I loved the movie. Interesting and exploratory, which held my attention indefinitely. Telling the story from so many points of view was intriguing, simply that everyone had different facts to contribute that ultimately tied together to complete the picture.
It is both easy and hard to say why this movie was philosophical from my novice perception. I would say that the boy, being the key part of the movie through his experiences, was the most influential character. He was seeking knowledge of his fathers past because of the falsities he feels he has been subjected to over the years. I believe him to see his fathers tall tales as a way of demeaning his persona, as if he can not handle the truth, or that the truth is just not worth telling. He in essence feels his fathers past to have been a lie to cover up facts that otherwise would not be worth talking about. Such as an affair, another life with another woman and with other children, that stole the time he was to have with his father. Now that his father is dieing he feels he is ready for the truth and seeks it. He is searching for knowledge, to know his father, to know himself, to know that he will be a good father. He cant understand his fathers perception of reality because at that moment hes focusing on the physical probabilities. He wants evidence, facts, black and white, but his fathers life is not an old picture show, it is a coloring book world of embellished truths.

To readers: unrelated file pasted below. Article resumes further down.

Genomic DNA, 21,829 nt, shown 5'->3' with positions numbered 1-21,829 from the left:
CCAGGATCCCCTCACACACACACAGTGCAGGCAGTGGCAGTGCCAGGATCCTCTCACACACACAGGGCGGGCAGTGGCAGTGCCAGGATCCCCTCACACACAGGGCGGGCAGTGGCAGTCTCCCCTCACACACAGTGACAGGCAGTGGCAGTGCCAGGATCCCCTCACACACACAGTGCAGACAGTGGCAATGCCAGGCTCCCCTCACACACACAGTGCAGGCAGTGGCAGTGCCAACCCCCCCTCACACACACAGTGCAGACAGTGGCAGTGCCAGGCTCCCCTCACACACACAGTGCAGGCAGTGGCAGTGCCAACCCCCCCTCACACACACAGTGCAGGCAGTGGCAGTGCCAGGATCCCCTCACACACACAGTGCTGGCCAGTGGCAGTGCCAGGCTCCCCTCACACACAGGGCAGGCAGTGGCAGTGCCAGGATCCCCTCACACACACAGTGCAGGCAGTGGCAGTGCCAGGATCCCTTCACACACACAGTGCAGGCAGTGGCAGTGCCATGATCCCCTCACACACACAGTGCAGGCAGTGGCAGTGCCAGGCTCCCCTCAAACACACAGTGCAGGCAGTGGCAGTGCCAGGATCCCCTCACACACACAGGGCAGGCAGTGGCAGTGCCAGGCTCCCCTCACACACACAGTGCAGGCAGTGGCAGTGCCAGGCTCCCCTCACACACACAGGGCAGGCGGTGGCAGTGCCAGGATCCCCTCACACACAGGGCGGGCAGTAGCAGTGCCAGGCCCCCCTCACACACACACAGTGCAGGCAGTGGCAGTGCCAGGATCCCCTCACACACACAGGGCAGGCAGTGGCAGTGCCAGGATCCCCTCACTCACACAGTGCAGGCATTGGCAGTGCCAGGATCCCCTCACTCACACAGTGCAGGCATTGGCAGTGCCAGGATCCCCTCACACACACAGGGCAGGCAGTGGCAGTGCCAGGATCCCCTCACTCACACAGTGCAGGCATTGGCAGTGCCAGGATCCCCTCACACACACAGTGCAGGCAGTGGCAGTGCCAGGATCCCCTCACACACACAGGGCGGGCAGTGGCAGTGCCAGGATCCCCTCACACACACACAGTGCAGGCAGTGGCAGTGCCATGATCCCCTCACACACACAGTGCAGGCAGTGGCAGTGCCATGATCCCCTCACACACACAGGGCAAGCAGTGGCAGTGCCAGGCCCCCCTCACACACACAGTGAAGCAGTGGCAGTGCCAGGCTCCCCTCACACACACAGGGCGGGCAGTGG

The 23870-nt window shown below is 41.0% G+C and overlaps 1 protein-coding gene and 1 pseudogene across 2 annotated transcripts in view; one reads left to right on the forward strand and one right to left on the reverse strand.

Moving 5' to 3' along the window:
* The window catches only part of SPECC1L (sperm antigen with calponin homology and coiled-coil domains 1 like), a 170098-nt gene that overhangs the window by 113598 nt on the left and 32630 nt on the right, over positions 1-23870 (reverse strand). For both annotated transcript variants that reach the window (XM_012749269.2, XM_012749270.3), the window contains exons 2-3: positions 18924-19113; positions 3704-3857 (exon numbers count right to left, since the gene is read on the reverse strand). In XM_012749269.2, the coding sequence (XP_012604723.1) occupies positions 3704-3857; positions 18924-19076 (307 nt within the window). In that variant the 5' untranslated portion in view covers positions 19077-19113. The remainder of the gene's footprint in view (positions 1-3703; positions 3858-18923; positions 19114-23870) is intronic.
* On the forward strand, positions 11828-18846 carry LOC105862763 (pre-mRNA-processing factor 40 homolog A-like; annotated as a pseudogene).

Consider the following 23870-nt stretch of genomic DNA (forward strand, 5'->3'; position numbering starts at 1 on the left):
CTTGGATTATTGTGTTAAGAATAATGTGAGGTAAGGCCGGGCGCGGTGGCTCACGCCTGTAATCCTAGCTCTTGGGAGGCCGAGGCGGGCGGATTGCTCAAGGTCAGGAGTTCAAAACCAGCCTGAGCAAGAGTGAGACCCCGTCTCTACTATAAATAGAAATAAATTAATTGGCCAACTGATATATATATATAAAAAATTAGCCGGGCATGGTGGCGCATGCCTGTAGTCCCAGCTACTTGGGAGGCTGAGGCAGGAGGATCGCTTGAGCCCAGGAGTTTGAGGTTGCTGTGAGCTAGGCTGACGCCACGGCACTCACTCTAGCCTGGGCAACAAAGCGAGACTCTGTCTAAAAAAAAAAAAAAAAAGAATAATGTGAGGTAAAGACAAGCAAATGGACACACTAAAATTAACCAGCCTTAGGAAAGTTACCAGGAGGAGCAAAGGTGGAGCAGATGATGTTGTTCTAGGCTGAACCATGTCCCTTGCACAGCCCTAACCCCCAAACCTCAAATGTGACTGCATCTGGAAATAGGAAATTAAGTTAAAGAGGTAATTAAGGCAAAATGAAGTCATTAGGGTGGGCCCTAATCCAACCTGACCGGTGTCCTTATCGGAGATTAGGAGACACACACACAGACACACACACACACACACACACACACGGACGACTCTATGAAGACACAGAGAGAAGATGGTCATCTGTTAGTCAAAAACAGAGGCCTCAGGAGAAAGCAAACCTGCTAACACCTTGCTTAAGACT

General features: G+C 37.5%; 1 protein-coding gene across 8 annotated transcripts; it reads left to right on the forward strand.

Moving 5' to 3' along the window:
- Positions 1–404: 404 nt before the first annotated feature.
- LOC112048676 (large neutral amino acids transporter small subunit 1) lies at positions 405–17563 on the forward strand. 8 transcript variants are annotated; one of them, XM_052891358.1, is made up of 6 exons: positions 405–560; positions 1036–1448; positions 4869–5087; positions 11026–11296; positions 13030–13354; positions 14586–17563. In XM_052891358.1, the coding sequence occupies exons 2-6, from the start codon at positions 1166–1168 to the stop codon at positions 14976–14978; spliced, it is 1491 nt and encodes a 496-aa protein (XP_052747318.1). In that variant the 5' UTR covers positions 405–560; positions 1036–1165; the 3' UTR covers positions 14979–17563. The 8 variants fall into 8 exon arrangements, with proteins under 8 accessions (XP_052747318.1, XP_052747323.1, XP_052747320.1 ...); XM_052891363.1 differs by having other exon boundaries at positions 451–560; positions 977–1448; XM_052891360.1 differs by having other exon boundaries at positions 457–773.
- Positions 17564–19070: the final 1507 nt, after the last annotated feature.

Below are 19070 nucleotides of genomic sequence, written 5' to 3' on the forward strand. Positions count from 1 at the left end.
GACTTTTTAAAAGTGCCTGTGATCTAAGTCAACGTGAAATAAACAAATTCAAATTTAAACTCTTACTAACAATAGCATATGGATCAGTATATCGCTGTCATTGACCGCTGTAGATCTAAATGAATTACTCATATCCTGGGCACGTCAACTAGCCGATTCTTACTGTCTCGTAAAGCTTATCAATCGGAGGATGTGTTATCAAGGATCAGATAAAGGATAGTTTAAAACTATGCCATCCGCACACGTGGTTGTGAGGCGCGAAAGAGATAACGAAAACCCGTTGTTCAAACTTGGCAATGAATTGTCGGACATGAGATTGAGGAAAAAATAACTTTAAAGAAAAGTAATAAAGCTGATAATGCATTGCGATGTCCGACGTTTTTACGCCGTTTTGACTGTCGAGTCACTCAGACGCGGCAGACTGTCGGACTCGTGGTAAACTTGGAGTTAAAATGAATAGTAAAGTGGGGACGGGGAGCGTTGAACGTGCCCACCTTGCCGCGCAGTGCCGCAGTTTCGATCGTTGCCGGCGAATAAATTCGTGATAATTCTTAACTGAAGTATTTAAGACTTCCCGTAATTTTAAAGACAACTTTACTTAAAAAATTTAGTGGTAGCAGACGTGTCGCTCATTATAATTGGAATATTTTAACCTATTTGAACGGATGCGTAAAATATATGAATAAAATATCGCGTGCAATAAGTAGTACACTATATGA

One only wants to know what one knows, until one wants to know otherwise. He could have stayed in the blissful ignorance he felt subject to. Or, as he did, could seek out the answers to his questions, no matter the price. Isnt such a philosophical attribute, do they not seek out what else there is, what is left unsaid, unasked, unanswered. In the end realizing he was indeed never ignorant at all. For ignorance is almost to never want to know the truth, more overly to ever accept it. Though we question, and question the answers to our questions, what ever revelations, truths and falsities we cipher out along the way can only aid us on the quest, never hinder the path. In effect we chose what to show proudly, embellish, and what to leave in between the lines, unsaid.
There is a lot left unsaid between the dieing father and his son, physical words, but the last moments the boy spent with his father probably said more than the words could have ever begun. As if speaking the same language for the first time they connected on that plateau, in a memory, in a dream, in a story, the story of his fathers life, something that can never be taken away, and will never die. In all actuality the story ends just as it begins, as I believe all things do, with a big fish.